By many measures, Nicolas Bourbaki ranks among the greatest mathematicians of the 20th century.
Largely unknown today, Bourbaki is likely the last mathematician to master nearly all aspects of the field. A consummate collaborator, he made fundamental contributions to important mathematical fields such as set theory and functional analysis. He also revolutionised mathematics by emphasising rigour in place of conjecture.
There’s just one problem: Nicolas Bourbaki never existed.
While it is now widely accepted that there never was a Nicolas Bourbaki, there is evidence to the contrary. For example, there are wedding announcements for his daughter Betty, a baptismal certificate in his name and an impressive family lineage extending back to an ancestor Napoleon raised as his own son.
Even the professional mathematics community was misled for a time. When Ralph Boas, an editor of the journal Mathematical Reviews, wrote that Bourbaki was a pseudonym, he was promptly refuted by none other than Bourbaki himself. Bourbaki countered with a letter stating that BOAS actually just was an acronym of the last names of the editors of the Reviews.
These cases of confused identity were not all fun and games. For example, it is alleged that, while visiting Finland at the outset of World War II, French mathematician André Weil was investigated for spying. The authorities found suspicious papers in his possession: a fake identity, a set of business cards and even invitations from the Russian Academy of Science – all in Bourbaki’s name. Supposedly, Weil was freed only after an officer recognised him as a preeminent mathematician.
Who was Bourbaki?
If Bourbaki never existed, who – or what – was he? The name Nicolas Bourbaki first appeared in a place rocked by turmoil at a volatile time in history: Paris in 1934.
World War I had wiped out a generation of French intellectuals. As a result, the standard university-level calculus textbook had been written more than two and half decades before and was out of date.
Newly-minted professors André Weil and Henri Cartan wanted a rigorous method to teach Stokes’ theorem, a key result of calculus. After realising that others had similar concerns, Weil organised a meeting. It took place December 10, 1934, at a Parisian café called Capoulade.
The nine mathematicians in attendance agreed to write a textbook “to define for 25 years the syllabus for the certificate in differential and integral calculus by writing, collectively, a treatise on analysis,” which they hoped to complete in just six months.
As a joke, they named themselves after an old French general who had been duped in the Franco-Prussian war.
As they proceeded, their original goal of elucidating Stokes’ theorem expanded to laying out the foundations of all mathematics. Eventually, they began to hold regular Bourbaki “conferences” three times a year to discuss new chapters for the treatise.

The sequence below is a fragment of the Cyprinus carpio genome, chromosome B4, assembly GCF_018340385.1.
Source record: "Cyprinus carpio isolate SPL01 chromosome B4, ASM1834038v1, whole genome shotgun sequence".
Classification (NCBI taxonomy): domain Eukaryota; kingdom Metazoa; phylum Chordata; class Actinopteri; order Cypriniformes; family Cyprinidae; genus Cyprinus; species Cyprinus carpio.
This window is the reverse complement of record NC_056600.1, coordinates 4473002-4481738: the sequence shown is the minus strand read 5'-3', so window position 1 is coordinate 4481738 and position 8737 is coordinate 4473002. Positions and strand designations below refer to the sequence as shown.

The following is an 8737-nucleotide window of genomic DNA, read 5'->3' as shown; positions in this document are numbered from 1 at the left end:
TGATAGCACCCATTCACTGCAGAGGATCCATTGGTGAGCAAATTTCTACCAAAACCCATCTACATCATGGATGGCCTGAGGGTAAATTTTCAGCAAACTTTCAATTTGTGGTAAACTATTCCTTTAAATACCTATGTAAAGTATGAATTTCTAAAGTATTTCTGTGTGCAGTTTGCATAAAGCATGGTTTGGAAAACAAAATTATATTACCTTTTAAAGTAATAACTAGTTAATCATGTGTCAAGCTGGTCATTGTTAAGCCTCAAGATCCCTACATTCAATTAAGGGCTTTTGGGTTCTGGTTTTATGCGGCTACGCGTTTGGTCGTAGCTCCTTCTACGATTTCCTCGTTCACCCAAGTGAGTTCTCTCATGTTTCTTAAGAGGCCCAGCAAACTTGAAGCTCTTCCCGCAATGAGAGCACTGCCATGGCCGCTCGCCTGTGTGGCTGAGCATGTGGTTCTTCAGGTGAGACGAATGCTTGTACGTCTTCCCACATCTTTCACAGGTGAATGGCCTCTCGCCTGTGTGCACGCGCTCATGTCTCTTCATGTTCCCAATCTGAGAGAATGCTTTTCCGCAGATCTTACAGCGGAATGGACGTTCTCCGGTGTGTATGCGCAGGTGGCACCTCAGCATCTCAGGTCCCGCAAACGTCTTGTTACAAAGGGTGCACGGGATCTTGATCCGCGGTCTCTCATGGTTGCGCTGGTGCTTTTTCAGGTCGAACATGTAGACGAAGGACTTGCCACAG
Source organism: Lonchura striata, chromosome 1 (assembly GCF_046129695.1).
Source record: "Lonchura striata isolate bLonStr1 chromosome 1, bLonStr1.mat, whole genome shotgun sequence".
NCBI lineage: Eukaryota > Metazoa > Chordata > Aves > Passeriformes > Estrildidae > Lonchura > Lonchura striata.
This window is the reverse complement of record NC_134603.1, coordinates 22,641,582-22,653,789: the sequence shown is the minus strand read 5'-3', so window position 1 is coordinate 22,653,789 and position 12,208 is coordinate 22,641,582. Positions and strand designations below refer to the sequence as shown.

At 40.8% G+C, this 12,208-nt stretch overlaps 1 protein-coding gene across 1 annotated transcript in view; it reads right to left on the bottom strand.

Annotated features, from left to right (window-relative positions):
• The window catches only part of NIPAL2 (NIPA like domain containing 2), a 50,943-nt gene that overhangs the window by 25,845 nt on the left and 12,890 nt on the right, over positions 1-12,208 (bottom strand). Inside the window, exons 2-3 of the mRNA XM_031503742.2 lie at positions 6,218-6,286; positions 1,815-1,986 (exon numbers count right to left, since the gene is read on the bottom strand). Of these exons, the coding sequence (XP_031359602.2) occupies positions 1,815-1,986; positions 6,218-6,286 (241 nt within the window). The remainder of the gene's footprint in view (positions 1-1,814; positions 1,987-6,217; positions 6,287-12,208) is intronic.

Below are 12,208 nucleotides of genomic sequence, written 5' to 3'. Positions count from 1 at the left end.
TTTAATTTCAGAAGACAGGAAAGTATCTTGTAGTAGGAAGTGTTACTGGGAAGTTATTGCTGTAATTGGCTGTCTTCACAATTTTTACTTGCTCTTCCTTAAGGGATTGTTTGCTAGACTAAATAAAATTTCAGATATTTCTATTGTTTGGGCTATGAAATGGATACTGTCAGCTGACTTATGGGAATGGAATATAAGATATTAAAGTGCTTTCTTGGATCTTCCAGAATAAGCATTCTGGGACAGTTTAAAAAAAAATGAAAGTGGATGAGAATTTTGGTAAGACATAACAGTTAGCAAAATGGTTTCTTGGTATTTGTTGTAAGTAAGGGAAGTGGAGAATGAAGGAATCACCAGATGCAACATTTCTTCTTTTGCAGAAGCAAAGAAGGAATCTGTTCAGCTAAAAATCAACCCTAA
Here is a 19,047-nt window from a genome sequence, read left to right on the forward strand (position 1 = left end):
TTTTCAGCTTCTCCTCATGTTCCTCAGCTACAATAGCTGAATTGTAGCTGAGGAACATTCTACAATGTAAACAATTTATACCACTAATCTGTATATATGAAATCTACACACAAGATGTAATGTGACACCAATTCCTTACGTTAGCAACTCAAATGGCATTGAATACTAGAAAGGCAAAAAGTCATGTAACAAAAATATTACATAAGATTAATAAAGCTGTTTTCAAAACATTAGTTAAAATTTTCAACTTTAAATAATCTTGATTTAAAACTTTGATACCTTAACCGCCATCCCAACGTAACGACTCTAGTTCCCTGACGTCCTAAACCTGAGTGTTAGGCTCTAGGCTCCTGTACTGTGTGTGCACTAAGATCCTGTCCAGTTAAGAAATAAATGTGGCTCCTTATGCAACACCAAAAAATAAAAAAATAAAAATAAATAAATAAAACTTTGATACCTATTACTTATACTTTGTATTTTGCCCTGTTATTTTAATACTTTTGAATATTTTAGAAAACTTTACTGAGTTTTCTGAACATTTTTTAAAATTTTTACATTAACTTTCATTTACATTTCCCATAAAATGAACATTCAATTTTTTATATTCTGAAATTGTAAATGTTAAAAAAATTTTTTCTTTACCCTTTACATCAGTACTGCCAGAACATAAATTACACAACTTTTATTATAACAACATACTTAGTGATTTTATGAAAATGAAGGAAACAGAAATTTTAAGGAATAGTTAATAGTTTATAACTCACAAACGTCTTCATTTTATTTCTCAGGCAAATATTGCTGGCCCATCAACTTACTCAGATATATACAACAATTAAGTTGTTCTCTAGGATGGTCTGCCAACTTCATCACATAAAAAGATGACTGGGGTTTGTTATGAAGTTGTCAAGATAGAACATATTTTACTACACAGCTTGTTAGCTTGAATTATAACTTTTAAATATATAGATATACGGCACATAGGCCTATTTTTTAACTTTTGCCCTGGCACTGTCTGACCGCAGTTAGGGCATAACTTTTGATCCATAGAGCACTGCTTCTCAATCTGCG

Individual members were encouraged to engage with all aspects of the effort, to ensure that the treatise would be accessible to nonspecialists. According to one of the founders, spectators invariably came away with the impression that they were witnessing “a gathering of madmen.” They could not imagine how people, shouting – “sometimes three or four at the same time” – could ever come up with something “intelligent.”
Top mathematicians from across Europe, intrigued by the group’s work and style, joined to augment the group’s ranks. Over time, the name Bourbaki became a collective pseudonym for dozens of influential mathematicians spanning generations, including Weil, Dieudonne, Schwartz, Borel, Grothendieck and many others.
Since then, the group which has added new members over time, has proved to have a profound impact on mathematics, certainly rivaling any of its individual contributors.
Mathematicians have made a plethora of important contributions under Bourbaki’s name. To name a few, the group introduced the null set symbol; the ubiquitous terms injective, surjective, bijective; and generalisations of many important theorems, including the Bourbaki-Witt theorem, the Jacobson-Bourbaki theorem and the Bourbaki-Banach-Alaoglu theorem.
Their text, Elements of Mathematics, has swelled to more than 6,000 pages. It provides a “solid foundation for the whole body of modern mathematics,” according to mathematician Barbara Pieronkiewicz.
Bourbaki’s influence is still alive and well. Now in “his” 80th year of research, in 2016 “he” published the 11th volume of the Elements of Mathematics. The Bourbaki group, with its ever-changing cast of members, still holds regular seminars at the University of Paris.
Partly thanks to the breadth and significance of “his” mathematical contributions, and also because – ageless, unchanging and operating in multiple places at once – “he” seems to defy the very laws of physics, Bourbaki’s mathematical prowess will likely never be equaled.
David Gunderman is a PhD candidate in Applied Mathematics at the University of Colorado Boulder.
This article appeared on The Conversation.